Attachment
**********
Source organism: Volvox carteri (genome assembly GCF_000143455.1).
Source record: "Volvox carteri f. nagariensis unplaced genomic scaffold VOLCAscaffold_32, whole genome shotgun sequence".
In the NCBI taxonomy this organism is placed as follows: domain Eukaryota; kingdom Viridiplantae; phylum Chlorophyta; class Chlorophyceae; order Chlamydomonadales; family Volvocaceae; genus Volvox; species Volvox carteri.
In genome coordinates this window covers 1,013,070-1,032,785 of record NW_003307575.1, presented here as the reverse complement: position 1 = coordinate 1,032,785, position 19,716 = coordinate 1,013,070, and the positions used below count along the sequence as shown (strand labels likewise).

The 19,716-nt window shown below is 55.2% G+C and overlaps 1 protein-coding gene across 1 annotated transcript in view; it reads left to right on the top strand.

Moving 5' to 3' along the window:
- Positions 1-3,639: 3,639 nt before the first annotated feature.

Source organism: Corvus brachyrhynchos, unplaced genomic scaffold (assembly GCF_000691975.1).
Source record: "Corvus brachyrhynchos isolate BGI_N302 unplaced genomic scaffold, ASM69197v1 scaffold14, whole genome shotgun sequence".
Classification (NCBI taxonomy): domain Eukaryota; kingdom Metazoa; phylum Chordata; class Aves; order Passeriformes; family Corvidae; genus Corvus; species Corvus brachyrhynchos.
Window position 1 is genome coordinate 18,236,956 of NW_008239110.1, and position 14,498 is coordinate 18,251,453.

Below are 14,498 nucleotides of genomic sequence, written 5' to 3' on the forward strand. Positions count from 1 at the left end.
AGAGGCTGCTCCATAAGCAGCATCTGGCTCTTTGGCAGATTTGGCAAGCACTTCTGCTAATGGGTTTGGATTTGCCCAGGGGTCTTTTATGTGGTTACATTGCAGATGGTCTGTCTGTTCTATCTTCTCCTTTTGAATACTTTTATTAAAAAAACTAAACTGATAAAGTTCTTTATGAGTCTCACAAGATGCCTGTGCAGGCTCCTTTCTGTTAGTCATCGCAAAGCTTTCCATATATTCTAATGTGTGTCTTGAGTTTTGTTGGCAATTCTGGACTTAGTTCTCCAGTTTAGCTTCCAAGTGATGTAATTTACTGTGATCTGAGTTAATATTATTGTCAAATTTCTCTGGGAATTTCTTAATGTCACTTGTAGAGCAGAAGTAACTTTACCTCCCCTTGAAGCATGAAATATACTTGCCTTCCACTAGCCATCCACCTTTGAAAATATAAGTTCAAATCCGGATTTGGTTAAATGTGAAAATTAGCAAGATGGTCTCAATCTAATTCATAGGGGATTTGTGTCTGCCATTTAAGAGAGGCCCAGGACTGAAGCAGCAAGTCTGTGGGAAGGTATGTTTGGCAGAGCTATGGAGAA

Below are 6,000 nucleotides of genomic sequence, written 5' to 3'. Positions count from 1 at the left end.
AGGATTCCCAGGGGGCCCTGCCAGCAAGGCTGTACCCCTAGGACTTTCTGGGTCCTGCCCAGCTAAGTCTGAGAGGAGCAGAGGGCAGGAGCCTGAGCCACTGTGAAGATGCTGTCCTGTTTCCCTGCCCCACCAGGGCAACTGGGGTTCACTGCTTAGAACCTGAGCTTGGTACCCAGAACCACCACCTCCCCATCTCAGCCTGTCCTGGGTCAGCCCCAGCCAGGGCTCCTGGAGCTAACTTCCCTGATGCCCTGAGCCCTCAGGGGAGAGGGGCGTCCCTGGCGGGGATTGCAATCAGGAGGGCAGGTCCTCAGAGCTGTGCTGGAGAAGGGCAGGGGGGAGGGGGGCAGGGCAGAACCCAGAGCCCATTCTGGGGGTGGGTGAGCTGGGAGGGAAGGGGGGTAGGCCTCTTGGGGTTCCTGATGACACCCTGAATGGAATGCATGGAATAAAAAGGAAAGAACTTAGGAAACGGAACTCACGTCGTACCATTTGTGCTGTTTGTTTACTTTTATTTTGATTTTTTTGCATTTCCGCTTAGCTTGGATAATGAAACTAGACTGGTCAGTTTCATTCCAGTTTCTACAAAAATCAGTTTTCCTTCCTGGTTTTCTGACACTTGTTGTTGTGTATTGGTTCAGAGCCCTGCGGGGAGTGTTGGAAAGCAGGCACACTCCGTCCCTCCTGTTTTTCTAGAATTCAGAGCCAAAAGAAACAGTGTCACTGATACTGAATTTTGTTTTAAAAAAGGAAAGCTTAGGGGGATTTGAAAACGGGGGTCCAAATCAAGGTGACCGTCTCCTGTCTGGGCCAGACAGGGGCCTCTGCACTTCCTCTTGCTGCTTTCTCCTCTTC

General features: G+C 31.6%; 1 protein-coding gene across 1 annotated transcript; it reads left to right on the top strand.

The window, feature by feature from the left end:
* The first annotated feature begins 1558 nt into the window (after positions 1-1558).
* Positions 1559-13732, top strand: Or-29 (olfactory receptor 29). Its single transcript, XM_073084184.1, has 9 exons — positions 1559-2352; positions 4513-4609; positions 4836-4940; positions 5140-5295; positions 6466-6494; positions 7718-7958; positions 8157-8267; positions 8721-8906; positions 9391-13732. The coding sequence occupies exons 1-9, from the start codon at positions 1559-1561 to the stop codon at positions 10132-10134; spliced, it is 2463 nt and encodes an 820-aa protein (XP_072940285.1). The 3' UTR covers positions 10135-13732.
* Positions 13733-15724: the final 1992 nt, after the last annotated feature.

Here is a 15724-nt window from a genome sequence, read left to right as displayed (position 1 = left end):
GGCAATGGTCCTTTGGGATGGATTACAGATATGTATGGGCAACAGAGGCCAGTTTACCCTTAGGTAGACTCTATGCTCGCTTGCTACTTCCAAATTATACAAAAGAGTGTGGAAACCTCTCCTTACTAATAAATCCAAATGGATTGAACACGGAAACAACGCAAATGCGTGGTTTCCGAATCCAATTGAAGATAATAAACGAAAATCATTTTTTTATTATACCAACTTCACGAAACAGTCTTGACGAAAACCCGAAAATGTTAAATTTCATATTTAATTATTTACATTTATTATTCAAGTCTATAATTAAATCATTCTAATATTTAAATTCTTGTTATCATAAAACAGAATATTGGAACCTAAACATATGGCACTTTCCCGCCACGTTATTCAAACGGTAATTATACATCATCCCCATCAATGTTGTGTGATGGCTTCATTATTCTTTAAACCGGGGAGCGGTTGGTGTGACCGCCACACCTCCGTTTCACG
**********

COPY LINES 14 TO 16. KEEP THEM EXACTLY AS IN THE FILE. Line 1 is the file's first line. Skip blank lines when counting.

Below are 6,000 nucleotides of genomic sequence, written 5' to 3'. Positions count from 1 at the left end.
AGGATTCCCAGGGGGCCCTGCCAGCAAGGCTGTACCCCTAGGACTTTCTGGGTCCTGCCCAGCTAAGTCTGAGAGGAGCAGAGGGCAGGAGCCTGAGCCACTGTGAAGATGCTGTCCTGTTTCCCTGCCCCACCAGGGCAACTGGGGTTCACTGCTTAGAACCTGAGCTTGGTACCCAGAACCACCACCTCCCCATCTCAGCCTGTCCTGGGTCAGCCCCAGCCAGGGCTCCTGGAGCTAACTTCCCTGATGCCCTGAGCCCTCAGGGGAGAGGGGCGTCCCTGGCGGGGATTGCAATCAGGAGGGCAGGTCCTCAGAGCTGTGCTGGAGAAGGGCAGGGGGGAGGGGGGCAGGGCAGAACCCAGAGCCCATTCTGGGGGTGGGTGAGCTGGGAGGGAAGGGGGGTAGGCCTCTTGGGGTTCCTGATGACACCCTGAATGGAATGCATGGAATAAAAAGGAAAGAACTTAGGAAACGGAACTCACGTCGTACCATTTGTGCTGTTTGTTTACTTTTATTTTGATTTTTTTGCATTTCCGCTTAGCTTGGATAATGAAACTAGACTGGTCAGTTTCATTCCAGTTTCTACAAAAATCAGTTTTCCTTCCTGGTTTTCTGACACTTGTTGTTGTGTATTGGTTCAGAGCCCTGCGGGGAGTGTTGGAAAGCAGGCACACTCCGTCCCTCCTGTTTTTCTAGAATTCAGAGCCAAAAGAAACAGTGTCACTGATACTGAATTTTGTTTTAAAAAAGGAAAGCTTAGGGGGATTTGAAAACGGGGGTCCAAATCAAGGTGACCGTCTCCTGTCTGGGCCAGACAGGGGCCTCTGCACTTCCTCTTGCTGCTTTCTCCTCTTC

General features: G+C 31.6%; 1 protein-coding gene across 1 annotated transcript; it reads left to right on the top strand.